By Jenny Eaton Dyer

For years, Third Day has worked with me and the ONE Campaign promoting awareness and advocacy for global HIV/AIDS and extreme poverty. They are a shining example in the Music Community of how artists can educate and activate their fanbase to do good in the world.

Recently, I ran into them at Nashville4Africa concert in Nashville, Tennessee. It was so great to see them and to hear about their latest work.

A Conversation with Bill Frist

by Dorinda Elliott | Published April 2009 | See more Condé Nast Traveler articles

The Bio
Claim to Fame: Heart surgeon; Republican Senate majority leader, 2003-2007.
Activist: Works with the nonpartisan One Campaign to raise awareness of poverty.
Board Member: U.S. Millennium Challenge Corporation, which provides aid to countries with good governance and economic freedom.around the world.
Obsession: Traveling the world—to Bangladesh, Mozambique, and Rwanda in recent months—for Save the Children.

CNT: Do you think global poverty will get more attention under the Obama administration?

Frist: I hope so. But with the financial crisis it will be hard to match the Bush administration's dramatic growth rates in expenditures for global poverty reduction.

CNT: How did you get so involved in international work?

Frist: I took my three boys to Africa on a safari in the mid-'90s, and my eyes really opened up. I've been back practically every year, traveling and doing medical-mission work.

CNT: What is it about Africa that grabs you?

Frist: There's a primal feeling, a oneness with nature and humanity that you experience when you are immersed in the beauty of the landscape and in the spirit of the people. I recall vividly being in the southern Sudan, in the middle of a civil war, launching a small clinic that now serves a 300-mile radius.

CNT: You took your kids to places few would even dare visit.

Frist: Travel provides life lessons. It's good to get out of your comfort zone. You learn that we're all created equal, that everyone has dignity. It makes my sons better people. I've taken my boys to the Sudan, to the Nuba Mountains, which were completely cut off from foreign aid, and to the Darfur region. I wanted to expose them to things they would never see otherwise. In the Nuba region, while I was meeting in a hut by the airstrip, my ten-year-old, Bryan, was wrestling with a young Nuba boy. Wrestling is a Nuba tradition. Thousands of people showed up. They had never seen a blond child before.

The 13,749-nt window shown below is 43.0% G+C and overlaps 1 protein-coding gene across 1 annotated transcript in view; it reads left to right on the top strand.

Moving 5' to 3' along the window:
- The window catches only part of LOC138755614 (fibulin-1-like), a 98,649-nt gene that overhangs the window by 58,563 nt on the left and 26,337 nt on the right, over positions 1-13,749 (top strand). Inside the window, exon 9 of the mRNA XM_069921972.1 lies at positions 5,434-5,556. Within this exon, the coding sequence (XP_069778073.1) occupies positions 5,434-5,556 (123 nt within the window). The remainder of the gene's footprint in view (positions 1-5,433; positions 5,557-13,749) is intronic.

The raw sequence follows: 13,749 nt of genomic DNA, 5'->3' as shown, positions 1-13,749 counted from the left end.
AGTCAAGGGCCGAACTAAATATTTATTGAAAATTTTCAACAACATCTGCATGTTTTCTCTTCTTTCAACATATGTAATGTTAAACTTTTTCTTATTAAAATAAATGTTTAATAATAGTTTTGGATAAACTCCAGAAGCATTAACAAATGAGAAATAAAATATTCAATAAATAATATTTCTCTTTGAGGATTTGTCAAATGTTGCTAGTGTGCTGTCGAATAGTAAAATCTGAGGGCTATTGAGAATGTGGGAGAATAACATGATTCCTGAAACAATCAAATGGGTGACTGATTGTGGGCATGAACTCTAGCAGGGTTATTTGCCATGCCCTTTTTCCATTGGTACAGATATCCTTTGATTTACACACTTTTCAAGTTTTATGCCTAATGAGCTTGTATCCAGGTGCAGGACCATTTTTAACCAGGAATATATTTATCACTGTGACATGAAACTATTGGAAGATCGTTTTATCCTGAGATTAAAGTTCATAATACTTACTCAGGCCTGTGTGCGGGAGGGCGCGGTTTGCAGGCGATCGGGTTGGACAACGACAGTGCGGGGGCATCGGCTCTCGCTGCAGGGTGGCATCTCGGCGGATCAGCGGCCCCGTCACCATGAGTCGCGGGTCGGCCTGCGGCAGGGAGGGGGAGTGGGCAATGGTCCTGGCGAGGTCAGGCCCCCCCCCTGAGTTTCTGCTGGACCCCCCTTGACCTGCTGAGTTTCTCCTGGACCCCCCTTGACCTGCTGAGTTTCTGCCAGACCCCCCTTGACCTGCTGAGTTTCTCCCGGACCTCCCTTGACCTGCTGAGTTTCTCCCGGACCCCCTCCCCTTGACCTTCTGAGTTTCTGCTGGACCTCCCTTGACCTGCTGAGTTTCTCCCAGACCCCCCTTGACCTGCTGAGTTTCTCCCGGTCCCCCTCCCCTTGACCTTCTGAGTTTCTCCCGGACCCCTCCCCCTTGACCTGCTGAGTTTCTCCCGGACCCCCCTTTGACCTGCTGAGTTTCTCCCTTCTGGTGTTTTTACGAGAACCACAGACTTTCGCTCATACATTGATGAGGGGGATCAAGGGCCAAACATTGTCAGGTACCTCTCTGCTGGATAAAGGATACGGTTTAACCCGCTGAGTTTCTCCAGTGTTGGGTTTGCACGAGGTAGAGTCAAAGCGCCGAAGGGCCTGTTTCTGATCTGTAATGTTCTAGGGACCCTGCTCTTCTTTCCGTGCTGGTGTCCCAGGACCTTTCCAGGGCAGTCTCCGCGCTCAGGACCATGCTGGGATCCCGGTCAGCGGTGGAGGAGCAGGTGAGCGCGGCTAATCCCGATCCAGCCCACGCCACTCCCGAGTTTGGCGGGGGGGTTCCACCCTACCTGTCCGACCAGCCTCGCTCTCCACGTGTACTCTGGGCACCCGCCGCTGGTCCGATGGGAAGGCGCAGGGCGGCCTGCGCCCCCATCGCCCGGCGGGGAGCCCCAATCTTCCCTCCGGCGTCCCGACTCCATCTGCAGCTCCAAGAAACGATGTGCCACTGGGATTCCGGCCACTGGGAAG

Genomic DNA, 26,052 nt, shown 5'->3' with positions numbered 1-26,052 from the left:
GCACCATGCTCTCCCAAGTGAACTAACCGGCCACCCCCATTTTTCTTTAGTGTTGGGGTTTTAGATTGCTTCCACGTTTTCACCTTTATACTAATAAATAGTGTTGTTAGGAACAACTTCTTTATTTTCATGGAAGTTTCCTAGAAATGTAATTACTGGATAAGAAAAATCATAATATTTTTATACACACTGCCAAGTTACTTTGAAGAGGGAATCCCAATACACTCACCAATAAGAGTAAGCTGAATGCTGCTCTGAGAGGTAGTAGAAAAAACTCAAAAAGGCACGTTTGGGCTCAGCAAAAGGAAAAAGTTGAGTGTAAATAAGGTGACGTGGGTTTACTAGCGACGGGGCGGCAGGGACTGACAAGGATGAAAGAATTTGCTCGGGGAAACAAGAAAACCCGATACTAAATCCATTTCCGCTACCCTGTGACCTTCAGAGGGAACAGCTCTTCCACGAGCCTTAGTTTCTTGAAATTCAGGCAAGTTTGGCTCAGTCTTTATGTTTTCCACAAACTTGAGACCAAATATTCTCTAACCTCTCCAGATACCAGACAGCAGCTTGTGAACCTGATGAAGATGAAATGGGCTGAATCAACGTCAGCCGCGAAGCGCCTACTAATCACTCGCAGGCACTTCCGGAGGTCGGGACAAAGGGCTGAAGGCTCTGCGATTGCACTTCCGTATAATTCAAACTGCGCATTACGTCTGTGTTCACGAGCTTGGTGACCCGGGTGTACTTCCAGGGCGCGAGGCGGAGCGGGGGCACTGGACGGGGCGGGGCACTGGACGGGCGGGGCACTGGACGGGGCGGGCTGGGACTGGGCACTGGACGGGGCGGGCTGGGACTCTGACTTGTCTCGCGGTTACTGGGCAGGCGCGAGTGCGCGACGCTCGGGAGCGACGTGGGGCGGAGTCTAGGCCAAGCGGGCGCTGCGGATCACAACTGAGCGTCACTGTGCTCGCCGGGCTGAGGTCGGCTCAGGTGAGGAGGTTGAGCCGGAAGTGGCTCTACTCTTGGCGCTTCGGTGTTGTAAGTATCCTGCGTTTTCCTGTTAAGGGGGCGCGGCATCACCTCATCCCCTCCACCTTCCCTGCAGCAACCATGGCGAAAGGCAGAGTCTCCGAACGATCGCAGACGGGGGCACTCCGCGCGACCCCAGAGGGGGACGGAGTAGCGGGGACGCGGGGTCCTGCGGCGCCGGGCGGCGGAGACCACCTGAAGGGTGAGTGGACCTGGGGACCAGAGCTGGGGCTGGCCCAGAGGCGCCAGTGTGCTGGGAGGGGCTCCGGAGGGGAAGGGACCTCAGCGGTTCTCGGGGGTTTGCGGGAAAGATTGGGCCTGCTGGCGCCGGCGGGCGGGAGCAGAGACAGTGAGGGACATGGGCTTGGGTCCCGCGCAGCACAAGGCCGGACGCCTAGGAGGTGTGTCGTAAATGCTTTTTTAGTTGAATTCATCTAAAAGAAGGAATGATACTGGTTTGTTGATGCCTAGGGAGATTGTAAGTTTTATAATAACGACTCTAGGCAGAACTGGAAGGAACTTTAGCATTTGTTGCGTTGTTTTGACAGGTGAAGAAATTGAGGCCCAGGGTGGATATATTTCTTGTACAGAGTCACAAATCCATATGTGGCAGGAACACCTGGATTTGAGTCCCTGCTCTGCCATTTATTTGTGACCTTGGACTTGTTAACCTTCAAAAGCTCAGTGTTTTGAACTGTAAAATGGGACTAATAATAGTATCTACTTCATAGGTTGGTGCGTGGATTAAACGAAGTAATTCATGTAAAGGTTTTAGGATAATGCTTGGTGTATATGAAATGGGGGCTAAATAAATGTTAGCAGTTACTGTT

CNT: Do you think travelers want to be challenged like that?

Frist: Most people are looking for original experiences when they travel. They want to participate.

CNT: You work with Save the Children. Why this cause?

Frist: Some 27,000 children die every day—two-thirds of them needlessly. Their lives can be saved with inexpensive medicines and techniques that we know work.

CNT: You talk about the social benefits of medical work too.

Frist: Medicine and healing are a currency for peace. People don't go to war with people who save their children's lives. In the Sudan, I performed surgery in a schoolroom without running water. People came—good guys and bad guys, rebels and officials—out of trust. The clinic we built shows how peace can come to an area where health care is being delivered.

CNT: What's the best way to deal with AIDS?

Frist: I am a strong proponent of the use of anti-retroviral treatments, but you can't treat your way out of the crisis. Prevention is the key. The most important thing is education for young girls.

CNT: The U.S. AIDS initiative promotes abstinence. AIDS activists have criticized you for underestimating the role of condoms. Do you support their use?

Frist: Of course. As a physician and policymaker, I strongly support condom distribution as a means to prevent the spread of HIV. I have consistently supported legislation that includes prevention, care, and treatment.

CNT: Is the $15 billion AIDS initiative in Africa helping?